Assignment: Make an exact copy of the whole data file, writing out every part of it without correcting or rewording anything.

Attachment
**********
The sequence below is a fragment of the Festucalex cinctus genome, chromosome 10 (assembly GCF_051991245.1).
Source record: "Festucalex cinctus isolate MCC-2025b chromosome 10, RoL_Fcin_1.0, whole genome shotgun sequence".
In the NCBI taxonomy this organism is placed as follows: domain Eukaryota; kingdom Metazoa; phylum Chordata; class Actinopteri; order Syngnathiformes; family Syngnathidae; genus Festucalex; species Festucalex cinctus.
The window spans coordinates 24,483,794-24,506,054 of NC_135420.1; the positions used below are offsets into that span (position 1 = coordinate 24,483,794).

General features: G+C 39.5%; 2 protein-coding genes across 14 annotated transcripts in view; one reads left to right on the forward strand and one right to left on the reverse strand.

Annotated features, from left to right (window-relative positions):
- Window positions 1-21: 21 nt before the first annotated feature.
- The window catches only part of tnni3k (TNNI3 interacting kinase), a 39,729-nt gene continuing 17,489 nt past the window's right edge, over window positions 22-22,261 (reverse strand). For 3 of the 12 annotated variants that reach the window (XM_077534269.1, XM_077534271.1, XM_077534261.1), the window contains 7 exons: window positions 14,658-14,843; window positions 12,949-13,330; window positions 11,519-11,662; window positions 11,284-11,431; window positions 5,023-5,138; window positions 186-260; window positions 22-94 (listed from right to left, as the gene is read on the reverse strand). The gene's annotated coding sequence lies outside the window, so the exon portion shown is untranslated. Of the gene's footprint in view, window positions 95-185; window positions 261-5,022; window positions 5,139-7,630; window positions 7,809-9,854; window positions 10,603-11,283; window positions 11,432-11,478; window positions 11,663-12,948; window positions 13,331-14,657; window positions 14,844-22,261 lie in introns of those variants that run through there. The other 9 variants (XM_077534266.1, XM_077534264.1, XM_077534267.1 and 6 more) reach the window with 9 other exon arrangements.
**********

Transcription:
The sequence below is a fragment of the Festucalex cinctus genome, chromosome 10 (assembly GCF_051991245.1).
Source record: "Festucalex cinctus isolate MCC-2025b chromosome 10, RoL_Fcin_1.0, whole genome shotgun sequence".
In the NCBI taxonomy this organism is placed as follows: domain Eukaryota; kingdom Metazoa; phylum Chordata; class Actinopteri; order Syngnathiformes; family Syngnathidae; genus Festucalex; species Festucalex cinctus.
The window spans coordinates 24,483,794-24,506,054 of NC_135420.1; the positions used below are offsets into that span (position 1 = coordinate 24,483,794).

General features: G+C 39.5%; 2 protein-coding genes across 14 annotated transcripts in view; one reads left to right on the forward strand and one right to left on the reverse strand.

Annotated features, from left to right (window-relative positions):
- Window positions 1-21: 21 nt before the first annotated feature.
- The window catches only part of tnni3k (TNNI3 interacting kinase), a 39,729-nt gene continuing 17,489 nt past the window's right edge, over window positions 22-22,261 (reverse strand). For 3 of the 12 annotated variants that reach the window (XM_077534269.1, XM_077534271.1, XM_077534261.1), the window contains 7 exons: window positions 14,658-14,843; window positions 12,949-13,330; window positions 11,519-11,662; window positions 11,284-11,431; window positions 5,023-5,138; window positions 186-260; window positions 22-94 (listed from right to left, as the gene is read on the reverse strand). The gene's annotated coding sequence lies outside the window, so the exon portion shown is untranslated. Of the gene's footprint in view, window positions 95-185; window positions 261-5,022; window positions 5,139-7,630; window positions 7,809-9,854; window positions 10,603-11,283; window positions 11,432-11,478; window positions 11,663-12,948; window positions 13,331-14,657; window positions 14,844-22,261 lie in introns of those variants that run through there. The other 9 variants (XM_077534266.1, XM_077534264.1, XM_077534267.1 and 6 more) reach the window with 9 other exon arrangements.